The US Energy Information Administration (EIA) revised up its forecast for global crude oil prices for 2021, the EIA announced Wednesday in its March Short-Term Energy Outlook (STEO).

International benchmark Brent crude is now estimated to average $65-$70 per barrel during March and April, over $10 per barrel more compared to the agency’s previous forecast.

Brent crude oil spot prices averaged $62 per barrel in February, up $8 per barrel from the December average and $9 per barrel more than the average in February last year, according to the EIA.

“Rising Brent prices in February continued to reflect expectations of rising oil demand as both COVID-19 vaccination rates and global economic activity have increased, combined with ongoing petroleum supply limitations by the Organization of the Petroleum Exporting Countries (OPEC) and partner countries (OPEC+),” the agency said.

Disruptions to petroleum supply from extreme winter weather in the US state of Texas put upward pressure on crude oil prices in February, the agency explained.

Brent crude oil prices will average $63 per barrel in the first half of 2021 but will decline to $58 per barrel over the remainder of the year as global oil supply is expected to surpass oil demand during the second half of 2021, the EIA said.

“However, the forecast depends heavily on future production decisions by OPEC+, the responsiveness of US tight oil production to higher oil prices, and the pace of oil demand growth, among other factors,” it added.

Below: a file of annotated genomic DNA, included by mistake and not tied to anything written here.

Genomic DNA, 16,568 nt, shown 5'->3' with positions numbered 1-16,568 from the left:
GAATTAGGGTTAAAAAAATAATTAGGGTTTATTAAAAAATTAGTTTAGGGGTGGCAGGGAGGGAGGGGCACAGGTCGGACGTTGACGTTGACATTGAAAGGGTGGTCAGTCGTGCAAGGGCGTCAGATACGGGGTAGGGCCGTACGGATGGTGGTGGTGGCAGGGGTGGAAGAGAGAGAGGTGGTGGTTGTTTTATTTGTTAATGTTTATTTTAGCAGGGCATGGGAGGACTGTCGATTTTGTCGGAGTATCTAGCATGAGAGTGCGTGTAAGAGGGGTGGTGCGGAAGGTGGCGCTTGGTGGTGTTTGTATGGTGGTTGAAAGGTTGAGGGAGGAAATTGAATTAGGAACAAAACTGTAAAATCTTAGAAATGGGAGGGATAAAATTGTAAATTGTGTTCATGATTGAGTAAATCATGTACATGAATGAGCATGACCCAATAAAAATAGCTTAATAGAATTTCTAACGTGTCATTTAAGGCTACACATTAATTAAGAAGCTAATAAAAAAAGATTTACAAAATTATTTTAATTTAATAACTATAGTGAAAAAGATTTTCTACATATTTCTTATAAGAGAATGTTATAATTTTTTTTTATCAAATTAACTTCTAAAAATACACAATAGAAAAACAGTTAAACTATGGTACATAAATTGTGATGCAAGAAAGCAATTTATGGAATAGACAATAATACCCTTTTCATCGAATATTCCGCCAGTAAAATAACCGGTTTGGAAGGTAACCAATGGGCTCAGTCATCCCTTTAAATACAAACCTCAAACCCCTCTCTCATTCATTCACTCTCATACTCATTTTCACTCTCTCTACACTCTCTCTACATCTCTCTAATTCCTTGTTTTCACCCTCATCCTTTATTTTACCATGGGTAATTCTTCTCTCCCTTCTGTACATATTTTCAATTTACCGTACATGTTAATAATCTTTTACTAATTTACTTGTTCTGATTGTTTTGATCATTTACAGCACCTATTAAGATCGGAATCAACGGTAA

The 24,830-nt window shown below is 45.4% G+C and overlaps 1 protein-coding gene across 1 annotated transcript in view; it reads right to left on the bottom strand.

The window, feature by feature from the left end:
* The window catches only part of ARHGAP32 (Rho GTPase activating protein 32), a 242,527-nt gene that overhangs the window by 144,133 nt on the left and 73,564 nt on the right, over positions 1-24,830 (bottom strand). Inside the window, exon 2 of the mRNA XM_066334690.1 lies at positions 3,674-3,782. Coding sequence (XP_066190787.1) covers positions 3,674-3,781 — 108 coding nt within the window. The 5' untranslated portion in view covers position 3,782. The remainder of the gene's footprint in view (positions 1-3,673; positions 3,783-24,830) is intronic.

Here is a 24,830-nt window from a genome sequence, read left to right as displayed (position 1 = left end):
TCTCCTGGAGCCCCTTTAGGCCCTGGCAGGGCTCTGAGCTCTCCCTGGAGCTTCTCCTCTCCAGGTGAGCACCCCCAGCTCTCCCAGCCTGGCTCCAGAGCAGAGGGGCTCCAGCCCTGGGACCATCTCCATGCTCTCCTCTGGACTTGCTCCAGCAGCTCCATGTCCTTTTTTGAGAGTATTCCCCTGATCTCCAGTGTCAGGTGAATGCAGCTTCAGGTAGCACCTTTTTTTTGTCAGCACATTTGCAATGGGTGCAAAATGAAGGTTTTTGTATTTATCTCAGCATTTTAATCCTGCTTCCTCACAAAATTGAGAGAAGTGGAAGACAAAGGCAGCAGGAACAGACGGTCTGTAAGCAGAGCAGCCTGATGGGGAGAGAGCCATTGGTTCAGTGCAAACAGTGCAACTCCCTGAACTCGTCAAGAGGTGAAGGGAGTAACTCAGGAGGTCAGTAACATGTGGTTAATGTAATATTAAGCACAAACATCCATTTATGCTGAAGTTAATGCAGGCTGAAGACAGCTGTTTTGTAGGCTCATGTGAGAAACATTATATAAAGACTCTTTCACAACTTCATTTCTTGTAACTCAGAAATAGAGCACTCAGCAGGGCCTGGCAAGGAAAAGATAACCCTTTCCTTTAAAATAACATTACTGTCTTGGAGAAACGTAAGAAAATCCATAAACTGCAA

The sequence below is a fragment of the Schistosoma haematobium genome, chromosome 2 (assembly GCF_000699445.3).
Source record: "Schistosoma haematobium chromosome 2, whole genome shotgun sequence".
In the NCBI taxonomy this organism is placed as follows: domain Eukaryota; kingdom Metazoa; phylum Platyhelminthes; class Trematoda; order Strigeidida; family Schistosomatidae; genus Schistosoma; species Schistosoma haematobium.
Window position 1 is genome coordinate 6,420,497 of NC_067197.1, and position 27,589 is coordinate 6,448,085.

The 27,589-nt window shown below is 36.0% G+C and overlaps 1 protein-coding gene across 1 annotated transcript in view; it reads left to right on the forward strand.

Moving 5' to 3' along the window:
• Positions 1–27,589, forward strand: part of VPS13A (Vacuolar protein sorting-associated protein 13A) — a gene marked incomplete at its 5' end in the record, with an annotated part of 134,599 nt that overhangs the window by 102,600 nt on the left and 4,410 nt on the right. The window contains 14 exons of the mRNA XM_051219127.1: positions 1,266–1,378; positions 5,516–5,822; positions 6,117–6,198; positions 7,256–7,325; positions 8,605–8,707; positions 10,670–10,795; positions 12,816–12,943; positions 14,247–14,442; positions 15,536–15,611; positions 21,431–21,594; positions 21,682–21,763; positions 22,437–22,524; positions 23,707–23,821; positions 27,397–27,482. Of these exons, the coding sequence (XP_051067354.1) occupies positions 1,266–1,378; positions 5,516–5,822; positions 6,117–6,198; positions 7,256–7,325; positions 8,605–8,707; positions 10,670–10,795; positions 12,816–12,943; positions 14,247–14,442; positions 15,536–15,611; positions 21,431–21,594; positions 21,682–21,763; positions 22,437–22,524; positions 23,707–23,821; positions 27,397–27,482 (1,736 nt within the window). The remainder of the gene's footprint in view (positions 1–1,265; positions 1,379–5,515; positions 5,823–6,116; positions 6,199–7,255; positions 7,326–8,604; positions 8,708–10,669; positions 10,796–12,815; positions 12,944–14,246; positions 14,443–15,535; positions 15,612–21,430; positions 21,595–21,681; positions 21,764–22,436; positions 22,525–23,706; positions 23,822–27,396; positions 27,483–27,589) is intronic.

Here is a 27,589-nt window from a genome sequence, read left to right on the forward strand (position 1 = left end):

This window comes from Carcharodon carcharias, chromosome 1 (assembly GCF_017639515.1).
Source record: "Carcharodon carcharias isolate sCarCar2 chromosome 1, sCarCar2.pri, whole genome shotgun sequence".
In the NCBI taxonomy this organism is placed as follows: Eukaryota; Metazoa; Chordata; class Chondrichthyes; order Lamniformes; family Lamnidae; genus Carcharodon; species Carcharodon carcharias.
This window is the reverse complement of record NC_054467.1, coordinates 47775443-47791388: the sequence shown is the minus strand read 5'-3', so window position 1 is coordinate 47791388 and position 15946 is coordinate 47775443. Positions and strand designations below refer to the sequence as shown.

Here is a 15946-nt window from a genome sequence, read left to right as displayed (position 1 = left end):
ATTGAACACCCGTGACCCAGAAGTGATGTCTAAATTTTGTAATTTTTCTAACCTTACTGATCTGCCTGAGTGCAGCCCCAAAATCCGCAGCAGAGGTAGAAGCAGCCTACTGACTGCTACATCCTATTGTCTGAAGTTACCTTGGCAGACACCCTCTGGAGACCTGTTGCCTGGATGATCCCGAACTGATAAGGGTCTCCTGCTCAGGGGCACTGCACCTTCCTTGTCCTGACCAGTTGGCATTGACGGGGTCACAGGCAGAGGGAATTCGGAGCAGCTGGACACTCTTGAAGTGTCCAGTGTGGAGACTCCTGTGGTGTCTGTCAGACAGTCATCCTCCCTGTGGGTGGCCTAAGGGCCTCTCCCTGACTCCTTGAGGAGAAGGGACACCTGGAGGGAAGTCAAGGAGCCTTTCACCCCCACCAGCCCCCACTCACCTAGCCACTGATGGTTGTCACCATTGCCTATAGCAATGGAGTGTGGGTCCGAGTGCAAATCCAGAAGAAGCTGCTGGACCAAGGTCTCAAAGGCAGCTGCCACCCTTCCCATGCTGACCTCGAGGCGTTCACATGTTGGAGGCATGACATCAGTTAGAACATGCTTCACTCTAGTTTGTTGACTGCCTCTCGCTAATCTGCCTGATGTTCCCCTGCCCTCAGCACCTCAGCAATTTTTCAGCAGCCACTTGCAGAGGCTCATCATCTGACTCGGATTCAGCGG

The EIA forecast that Brent oil will average $59 per barrel in 2022 and American benchmark West Texas Intermediate (WTI) is expected to average $57.24 for 2021 and $54.75 next year.

US crude output for 2021 revised up

The statistics agency revised up US crude oil production to average 11.1 million barrels per day (BPD) in 2021 compared to 11 million BPD in the previous STEO.

Estimated to rise to 12 million BPD in 2022, the country’s oil production was 11.3 million BPD in 2020 and 12.2 million BPD in 2019.

According to the agency, total world consumption of petroleum and liquid fuels will average 97.5 million BPD for all of 2021, marking a rise of 5.3 million BPD from 2020. However, this is down from the previous forecast of 97.7 million BPD.

The agency also estimated that global consumption next year would increase by 3.8 million BPD to an average of 101.3 million BPD.

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